Last year, I shared Samoan Prime Minister Fiame Naomi Mata’afa’s call to action on gender equality. In her keynote address to the first Pacific Islands Forum Women Leaders Meeting (PIFWLM), Fiame Mata’afa said leaders must “move beyond rhetoric” and get working on real action to advance women and girls, without leaving anyone behind. Resources, she added in her address this year to the Lowy Institute, are part of the problem, but so too are complex cultural, political, and social environments making Pacific women’s advancement more challenging.
Let’s start with the rhetoric.
Australia – the Pacific’s most significant development partner – considers itself “committed to being a global leader on gender equality”. This position is defined in both Australia’s new international development policy, putting gender equality at its core, and the new International Gender Equality Strategy to be released soon. This strategy, says Australia’s Department of Foreign Affairs and Trade (DFAT), “will recognize gender equality as central to Australia’s foreign policy, international development, humanitarian action, trade and security efforts.”
Australia is talking the talk. But do Australia’s promises match its actions, as Fiame asked leaders to do?
Fiame’s call to action is not just about resources and financing. Implementation of good development strategies – the action part – is just as important.
In 2021–22, Australia spent more than $1.5 billion in Official Development Assistance on gender equality investments – a substantial figure. But dollar amounts alone don’t speak to the effectiveness of implementation. Was this the right amount of aid money to help shift the dial on this issue – one of the most challenging to transform in the Pacific? Judgments take time. Recent evaluations of a DFAT-led, ten-year, $320 million regional gender equality program show little transformation on key indicators, proving how difficult it is to get traction on this issue in the region, even over the long term.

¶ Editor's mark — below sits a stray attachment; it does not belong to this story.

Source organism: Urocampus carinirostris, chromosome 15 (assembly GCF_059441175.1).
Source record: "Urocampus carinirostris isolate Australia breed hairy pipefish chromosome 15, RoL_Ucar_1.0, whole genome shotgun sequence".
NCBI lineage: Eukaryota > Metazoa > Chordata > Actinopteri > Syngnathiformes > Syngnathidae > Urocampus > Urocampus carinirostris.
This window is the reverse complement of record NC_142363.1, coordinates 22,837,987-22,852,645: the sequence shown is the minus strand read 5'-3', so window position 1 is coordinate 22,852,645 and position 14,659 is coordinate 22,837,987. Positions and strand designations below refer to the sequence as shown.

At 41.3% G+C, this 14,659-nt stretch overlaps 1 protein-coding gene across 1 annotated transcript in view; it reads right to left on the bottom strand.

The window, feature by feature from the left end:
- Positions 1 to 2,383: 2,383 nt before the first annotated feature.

Partly responding to the issue of effectiveness, DFAT has reinstated a target aiming for 80 per cent of development investments to perform effectively on gender equality in implementation. DFAT development investments valued at more than $3 million must also have a gender equality objective. It means there will likely be a lot more financing for women’s empowerment coming the Pacific’s way, but again, how effectiveness is measured in those targets will be key to ensuring transformation over the long term.
Australia’s big spend on women’s advancement isn’t a sudden development. This year, Lowy Institute researchers used Pacific Aid Map data and other sources to examine the financing for gender equality initiatives between 2008 and 2020 from all donors to Pacific Island nations. The aim was to identify which donors matched their talk with their walk when it comes to gender equality. Having a clearer understanding of how much and where Pacific women’s financing is going will help donors allocate future funds more effectively and efficiently.